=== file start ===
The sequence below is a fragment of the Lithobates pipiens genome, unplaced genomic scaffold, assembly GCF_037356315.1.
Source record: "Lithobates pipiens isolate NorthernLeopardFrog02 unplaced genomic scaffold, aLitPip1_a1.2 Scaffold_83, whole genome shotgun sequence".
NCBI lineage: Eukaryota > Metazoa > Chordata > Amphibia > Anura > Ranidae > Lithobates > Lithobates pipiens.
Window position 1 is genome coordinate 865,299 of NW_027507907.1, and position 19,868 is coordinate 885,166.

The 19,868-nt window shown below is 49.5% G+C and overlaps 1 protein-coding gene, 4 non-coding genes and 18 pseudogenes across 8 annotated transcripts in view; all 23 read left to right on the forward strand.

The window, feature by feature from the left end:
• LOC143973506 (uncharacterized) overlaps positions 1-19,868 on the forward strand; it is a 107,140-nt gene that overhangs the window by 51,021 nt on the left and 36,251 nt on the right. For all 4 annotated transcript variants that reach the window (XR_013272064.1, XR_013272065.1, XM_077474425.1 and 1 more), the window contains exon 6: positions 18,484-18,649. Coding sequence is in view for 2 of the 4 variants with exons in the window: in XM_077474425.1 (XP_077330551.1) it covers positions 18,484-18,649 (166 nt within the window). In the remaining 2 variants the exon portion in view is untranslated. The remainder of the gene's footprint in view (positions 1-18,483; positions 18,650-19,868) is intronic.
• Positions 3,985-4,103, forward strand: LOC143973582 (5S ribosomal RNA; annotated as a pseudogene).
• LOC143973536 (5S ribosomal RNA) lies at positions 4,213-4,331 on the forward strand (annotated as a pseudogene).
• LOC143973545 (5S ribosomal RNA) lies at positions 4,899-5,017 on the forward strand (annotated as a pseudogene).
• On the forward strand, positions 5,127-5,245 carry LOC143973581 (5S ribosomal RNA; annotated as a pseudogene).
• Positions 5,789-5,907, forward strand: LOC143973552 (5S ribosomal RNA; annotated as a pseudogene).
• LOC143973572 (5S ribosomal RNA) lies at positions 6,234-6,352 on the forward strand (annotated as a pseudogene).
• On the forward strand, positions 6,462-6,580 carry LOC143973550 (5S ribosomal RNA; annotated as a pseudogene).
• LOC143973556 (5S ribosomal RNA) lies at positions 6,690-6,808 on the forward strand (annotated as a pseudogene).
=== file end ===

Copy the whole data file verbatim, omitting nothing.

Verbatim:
The sequence below is a fragment of the Lithobates pipiens genome, unplaced genomic scaffold, assembly GCF_037356315.1.
Source record: "Lithobates pipiens isolate NorthernLeopardFrog02 unplaced genomic scaffold, aLitPip1_a1.2 Scaffold_83, whole genome shotgun sequence".
NCBI lineage: Eukaryota > Metazoa > Chordata > Amphibia > Anura > Ranidae > Lithobates > Lithobates pipiens.
Window position 1 is genome coordinate 865,299 of NW_027507907.1, and position 19,868 is coordinate 885,166.

The 19,868-nt window shown below is 49.5% G+C and overlaps 1 protein-coding gene, 4 non-coding genes and 18 pseudogenes across 8 annotated transcripts in view; all 23 read left to right on the forward strand.

The window, feature by feature from the left end:
• LOC143973506 (uncharacterized) overlaps positions 1-19,868 on the forward strand; it is a 107,140-nt gene that overhangs the window by 51,021 nt on the left and 36,251 nt on the right. For all 4 annotated transcript variants that reach the window (XR_013272064.1, XR_013272065.1, XM_077474425.1 and 1 more), the window contains exon 6: positions 18,484-18,649. Coding sequence is in view for 2 of the 4 variants with exons in the window: in XM_077474425.1 (XP_077330551.1) it covers positions 18,484-18,649 (166 nt within the window). In the remaining 2 variants the exon portion in view is untranslated. The remainder of the gene's footprint in view (positions 1-18,483; positions 18,650-19,868) is intronic.
• Positions 3,985-4,103, forward strand: LOC143973582 (5S ribosomal RNA; annotated as a pseudogene).
• LOC143973536 (5S ribosomal RNA) lies at positions 4,213-4,331 on the forward strand (annotated as a pseudogene).
• LOC143973545 (5S ribosomal RNA) lies at positions 4,899-5,017 on the forward strand (annotated as a pseudogene).
• On the forward strand, positions 5,127-5,245 carry LOC143973581 (5S ribosomal RNA; annotated as a pseudogene).
• Positions 5,789-5,907, forward strand: LOC143973552 (5S ribosomal RNA; annotated as a pseudogene).
• LOC143973572 (5S ribosomal RNA) lies at positions 6,234-6,352 on the forward strand (annotated as a pseudogene).
• On the forward strand, positions 6,462-6,580 carry LOC143973550 (5S ribosomal RNA; annotated as a pseudogene).
• LOC143973556 (5S ribosomal RNA) lies at positions 6,690-6,808 on the forward strand (annotated as a pseudogene).